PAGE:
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What Is a Linux® Distribution?

Linux is an operating system for personal computers.
Article Details
  • Written By: Donna Hentsch
  • Edited By: Lucy Oppenheimer
  • Last Modified Date: 18 July 2014
  • Copyright Protected:
    2003-2014
    Conjecture Corporation
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A Linux® distribution is a version of Linux® software which contains a combination of the Linux® computer operating system and a variety of other software packages all bundled together. Linux® distributions come in varieties from very simplistic to fully functional operating systems and can be used on both personal computers and servers. The Linux® distribution was developed so that Linux® was more accessible to users that were not Unix, another operating system from 1960s and 1970s, experts.

Linux® is a free, open-source code, computer operating system similar to UNIX®. “Open-source code” means that the programmers have released the programming code which makes the software work. The programmers release the code so other programmers around the world can customize and improve upon it. Generally the software of a Linux® distribution is open-source as well; however, some companies have proprietary software in their distributions and therefore do not release the programming code.

A computer’s operating system is the software that manages the workings of a computer. Many operating systems, like Microsoft Windows®, are not open source.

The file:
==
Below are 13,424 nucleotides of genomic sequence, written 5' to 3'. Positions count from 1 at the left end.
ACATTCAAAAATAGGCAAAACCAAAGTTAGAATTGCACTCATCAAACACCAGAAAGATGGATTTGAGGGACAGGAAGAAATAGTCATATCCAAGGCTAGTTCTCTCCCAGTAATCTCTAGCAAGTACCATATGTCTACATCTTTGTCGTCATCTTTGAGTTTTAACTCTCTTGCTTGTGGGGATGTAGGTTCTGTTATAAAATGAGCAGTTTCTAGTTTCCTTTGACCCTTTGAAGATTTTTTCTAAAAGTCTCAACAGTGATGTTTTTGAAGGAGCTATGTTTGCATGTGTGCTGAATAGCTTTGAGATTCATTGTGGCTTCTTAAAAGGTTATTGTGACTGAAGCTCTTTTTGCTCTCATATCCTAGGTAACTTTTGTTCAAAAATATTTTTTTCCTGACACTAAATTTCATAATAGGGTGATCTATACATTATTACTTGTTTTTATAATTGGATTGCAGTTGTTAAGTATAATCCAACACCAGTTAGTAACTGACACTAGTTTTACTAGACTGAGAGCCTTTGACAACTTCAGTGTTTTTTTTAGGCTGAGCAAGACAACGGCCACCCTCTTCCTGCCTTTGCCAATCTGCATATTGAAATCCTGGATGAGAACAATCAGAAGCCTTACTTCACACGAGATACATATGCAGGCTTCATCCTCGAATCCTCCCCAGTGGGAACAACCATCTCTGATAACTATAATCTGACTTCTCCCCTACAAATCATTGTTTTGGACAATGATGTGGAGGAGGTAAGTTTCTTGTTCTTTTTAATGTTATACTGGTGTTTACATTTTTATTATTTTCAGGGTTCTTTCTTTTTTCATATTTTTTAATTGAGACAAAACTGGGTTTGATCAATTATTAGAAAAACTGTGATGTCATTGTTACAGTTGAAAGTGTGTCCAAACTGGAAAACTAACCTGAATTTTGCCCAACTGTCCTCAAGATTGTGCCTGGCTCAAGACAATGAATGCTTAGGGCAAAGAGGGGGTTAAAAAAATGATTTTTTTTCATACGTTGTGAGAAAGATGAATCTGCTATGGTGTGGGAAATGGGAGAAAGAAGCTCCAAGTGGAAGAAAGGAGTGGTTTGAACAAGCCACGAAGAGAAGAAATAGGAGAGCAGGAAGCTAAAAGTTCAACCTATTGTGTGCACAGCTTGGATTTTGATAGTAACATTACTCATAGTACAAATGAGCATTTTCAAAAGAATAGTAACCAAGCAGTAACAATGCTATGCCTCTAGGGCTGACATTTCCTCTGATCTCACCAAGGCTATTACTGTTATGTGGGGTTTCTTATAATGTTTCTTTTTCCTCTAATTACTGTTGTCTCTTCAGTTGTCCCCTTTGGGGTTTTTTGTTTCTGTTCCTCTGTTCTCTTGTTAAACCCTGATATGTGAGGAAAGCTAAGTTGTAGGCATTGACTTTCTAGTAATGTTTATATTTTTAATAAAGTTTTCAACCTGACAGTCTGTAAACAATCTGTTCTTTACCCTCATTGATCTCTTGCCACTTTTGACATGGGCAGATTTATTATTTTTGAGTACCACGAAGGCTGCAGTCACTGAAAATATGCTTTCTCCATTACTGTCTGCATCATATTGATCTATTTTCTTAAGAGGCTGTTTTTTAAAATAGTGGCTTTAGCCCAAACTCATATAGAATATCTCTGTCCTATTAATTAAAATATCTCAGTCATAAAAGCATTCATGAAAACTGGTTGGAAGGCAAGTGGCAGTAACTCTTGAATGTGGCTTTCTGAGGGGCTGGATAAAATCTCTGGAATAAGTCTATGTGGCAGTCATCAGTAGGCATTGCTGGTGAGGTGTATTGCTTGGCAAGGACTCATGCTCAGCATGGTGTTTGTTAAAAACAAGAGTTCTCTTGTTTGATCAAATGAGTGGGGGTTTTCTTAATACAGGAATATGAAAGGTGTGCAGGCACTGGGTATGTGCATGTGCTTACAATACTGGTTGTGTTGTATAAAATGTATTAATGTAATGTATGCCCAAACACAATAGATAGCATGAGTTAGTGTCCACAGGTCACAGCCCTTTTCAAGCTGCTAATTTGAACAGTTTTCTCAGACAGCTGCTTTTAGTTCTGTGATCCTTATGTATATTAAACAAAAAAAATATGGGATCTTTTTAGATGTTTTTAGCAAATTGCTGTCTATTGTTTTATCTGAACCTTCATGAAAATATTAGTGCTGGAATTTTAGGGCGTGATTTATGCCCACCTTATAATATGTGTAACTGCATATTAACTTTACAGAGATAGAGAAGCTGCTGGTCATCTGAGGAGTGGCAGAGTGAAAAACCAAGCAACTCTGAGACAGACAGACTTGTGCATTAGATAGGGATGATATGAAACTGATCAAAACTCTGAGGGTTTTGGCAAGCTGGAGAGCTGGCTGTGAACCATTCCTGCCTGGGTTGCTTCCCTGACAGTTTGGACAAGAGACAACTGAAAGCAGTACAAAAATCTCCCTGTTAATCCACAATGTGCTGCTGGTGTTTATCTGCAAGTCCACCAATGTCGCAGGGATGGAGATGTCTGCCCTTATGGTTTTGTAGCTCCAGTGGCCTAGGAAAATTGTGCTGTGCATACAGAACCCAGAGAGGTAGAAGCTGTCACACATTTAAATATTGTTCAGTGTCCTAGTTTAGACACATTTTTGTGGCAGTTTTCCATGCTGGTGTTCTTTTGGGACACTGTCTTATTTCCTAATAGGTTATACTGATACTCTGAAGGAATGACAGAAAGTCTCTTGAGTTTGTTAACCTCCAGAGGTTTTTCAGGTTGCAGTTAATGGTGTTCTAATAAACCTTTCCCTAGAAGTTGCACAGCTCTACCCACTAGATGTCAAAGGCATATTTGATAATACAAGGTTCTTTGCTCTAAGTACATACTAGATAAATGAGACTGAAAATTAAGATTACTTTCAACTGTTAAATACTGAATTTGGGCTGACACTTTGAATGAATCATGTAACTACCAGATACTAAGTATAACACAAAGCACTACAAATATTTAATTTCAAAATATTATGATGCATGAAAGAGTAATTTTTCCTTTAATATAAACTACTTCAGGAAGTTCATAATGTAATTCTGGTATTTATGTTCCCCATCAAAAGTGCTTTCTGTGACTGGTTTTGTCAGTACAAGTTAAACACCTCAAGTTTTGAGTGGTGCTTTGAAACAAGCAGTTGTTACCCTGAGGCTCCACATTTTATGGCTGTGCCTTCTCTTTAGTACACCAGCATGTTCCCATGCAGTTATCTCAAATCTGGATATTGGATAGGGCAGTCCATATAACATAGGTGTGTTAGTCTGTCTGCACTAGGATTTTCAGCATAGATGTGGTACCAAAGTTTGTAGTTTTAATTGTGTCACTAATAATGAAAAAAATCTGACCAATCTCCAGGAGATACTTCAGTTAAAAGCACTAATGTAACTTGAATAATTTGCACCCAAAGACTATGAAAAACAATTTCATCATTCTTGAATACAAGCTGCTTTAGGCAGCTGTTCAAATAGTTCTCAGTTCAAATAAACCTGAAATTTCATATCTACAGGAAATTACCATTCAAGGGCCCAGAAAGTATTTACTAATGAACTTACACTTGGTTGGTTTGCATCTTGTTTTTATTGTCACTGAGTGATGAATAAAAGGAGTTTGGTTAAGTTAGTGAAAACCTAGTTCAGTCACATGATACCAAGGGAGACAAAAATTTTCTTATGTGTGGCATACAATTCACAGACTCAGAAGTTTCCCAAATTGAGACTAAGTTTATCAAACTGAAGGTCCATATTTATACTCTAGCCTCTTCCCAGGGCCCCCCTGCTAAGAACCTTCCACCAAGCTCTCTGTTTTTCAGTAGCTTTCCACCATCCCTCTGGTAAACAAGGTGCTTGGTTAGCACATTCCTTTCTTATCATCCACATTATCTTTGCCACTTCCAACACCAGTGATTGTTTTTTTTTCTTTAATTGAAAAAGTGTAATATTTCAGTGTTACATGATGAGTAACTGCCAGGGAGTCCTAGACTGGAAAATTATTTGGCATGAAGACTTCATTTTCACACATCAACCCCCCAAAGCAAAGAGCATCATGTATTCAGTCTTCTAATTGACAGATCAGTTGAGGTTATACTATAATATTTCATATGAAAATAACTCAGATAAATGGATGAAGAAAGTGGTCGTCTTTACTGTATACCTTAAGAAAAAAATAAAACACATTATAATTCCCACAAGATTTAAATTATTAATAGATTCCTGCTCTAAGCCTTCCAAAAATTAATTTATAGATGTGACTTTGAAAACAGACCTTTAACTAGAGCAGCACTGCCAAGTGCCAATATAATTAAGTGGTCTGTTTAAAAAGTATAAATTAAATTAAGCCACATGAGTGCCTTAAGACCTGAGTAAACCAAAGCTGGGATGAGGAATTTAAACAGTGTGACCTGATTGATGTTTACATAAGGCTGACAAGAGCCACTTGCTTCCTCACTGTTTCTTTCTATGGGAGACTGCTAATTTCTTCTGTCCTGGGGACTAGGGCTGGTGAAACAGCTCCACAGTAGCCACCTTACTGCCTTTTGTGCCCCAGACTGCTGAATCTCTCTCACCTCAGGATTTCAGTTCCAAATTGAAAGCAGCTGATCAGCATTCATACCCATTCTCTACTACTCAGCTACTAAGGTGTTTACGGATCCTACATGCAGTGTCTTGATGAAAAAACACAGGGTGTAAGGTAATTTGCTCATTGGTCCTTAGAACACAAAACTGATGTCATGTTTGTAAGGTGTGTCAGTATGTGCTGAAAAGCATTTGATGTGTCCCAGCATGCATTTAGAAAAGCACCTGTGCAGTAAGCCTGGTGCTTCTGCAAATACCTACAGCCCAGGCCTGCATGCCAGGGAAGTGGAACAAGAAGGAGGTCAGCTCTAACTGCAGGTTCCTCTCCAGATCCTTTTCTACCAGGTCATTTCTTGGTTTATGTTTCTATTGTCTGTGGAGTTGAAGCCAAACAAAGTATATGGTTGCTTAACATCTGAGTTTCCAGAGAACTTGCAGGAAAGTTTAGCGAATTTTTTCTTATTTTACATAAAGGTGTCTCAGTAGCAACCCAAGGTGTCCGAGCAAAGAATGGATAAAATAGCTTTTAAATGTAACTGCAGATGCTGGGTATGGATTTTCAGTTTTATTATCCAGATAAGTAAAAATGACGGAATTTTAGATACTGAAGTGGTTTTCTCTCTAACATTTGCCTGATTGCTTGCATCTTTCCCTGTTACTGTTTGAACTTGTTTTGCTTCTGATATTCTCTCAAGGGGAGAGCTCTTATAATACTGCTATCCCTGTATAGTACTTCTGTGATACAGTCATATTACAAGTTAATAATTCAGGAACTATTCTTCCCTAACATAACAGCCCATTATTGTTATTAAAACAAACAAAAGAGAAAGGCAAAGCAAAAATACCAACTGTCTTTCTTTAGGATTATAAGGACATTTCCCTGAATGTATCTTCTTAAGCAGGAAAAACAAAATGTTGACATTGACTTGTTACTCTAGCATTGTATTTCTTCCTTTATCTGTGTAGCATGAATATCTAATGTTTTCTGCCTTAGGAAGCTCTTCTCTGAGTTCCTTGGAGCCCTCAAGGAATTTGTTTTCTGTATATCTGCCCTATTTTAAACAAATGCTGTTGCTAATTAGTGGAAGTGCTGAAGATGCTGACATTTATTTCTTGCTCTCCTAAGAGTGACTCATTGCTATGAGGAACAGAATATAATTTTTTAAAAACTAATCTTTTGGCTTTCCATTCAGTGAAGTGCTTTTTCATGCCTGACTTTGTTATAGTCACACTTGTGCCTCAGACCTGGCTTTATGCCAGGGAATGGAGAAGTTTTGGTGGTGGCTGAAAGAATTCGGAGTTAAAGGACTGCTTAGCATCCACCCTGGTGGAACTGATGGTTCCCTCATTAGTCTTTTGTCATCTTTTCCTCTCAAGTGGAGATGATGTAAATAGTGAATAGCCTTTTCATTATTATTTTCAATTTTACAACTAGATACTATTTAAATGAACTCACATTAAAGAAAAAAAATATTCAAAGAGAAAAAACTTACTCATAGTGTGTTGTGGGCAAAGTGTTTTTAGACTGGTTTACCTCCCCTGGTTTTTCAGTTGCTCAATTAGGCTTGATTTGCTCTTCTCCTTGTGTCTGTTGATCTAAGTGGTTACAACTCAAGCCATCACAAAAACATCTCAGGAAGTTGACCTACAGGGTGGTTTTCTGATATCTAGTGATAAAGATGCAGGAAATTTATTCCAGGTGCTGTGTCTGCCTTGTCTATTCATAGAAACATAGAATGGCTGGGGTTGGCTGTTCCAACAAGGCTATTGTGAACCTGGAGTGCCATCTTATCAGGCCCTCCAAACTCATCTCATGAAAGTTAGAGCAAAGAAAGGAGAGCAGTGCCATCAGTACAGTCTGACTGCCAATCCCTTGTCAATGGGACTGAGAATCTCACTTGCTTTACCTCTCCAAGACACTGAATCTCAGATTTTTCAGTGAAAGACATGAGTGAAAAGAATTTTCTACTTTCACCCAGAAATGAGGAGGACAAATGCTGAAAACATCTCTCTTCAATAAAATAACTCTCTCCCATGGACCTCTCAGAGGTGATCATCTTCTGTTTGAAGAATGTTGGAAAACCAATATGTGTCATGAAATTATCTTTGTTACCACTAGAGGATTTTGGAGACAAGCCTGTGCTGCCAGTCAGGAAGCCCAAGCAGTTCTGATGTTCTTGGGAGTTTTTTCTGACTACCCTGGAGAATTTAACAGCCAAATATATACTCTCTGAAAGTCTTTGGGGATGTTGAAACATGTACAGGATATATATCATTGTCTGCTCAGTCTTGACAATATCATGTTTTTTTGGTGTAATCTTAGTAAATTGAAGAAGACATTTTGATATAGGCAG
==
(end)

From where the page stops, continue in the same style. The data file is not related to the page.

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There are approximately three hundred Linux® distributions in circulation. Each Linux® distribution is slightly different and meets a slightly different computing need. Some of the most popular Linux® distributions are Red Hat, Ubuntu, and Madriva. Each of these distributions have been bundled together, tested for stability, and are then packaged for release. Computer users can either download the distribution for free on the internet, or they can pay a low price and purchase the Linux® distribution on a CD.

Linux® distributions tend to have many packages of software within them. The installer has the option of installing each package or customizing the installation. An example of a package is a web browser. This is different from an operating system like Microsoft’s Windows XP® which limits the degree to which one may customize the installation.

Because Linux® software is open-source, it is constantly being upgraded, modified, and changed by computer programmers around the globe. As new technologies and uses for Linux® are developed, the software is upgraded and new distributions are formed to release to computer users.

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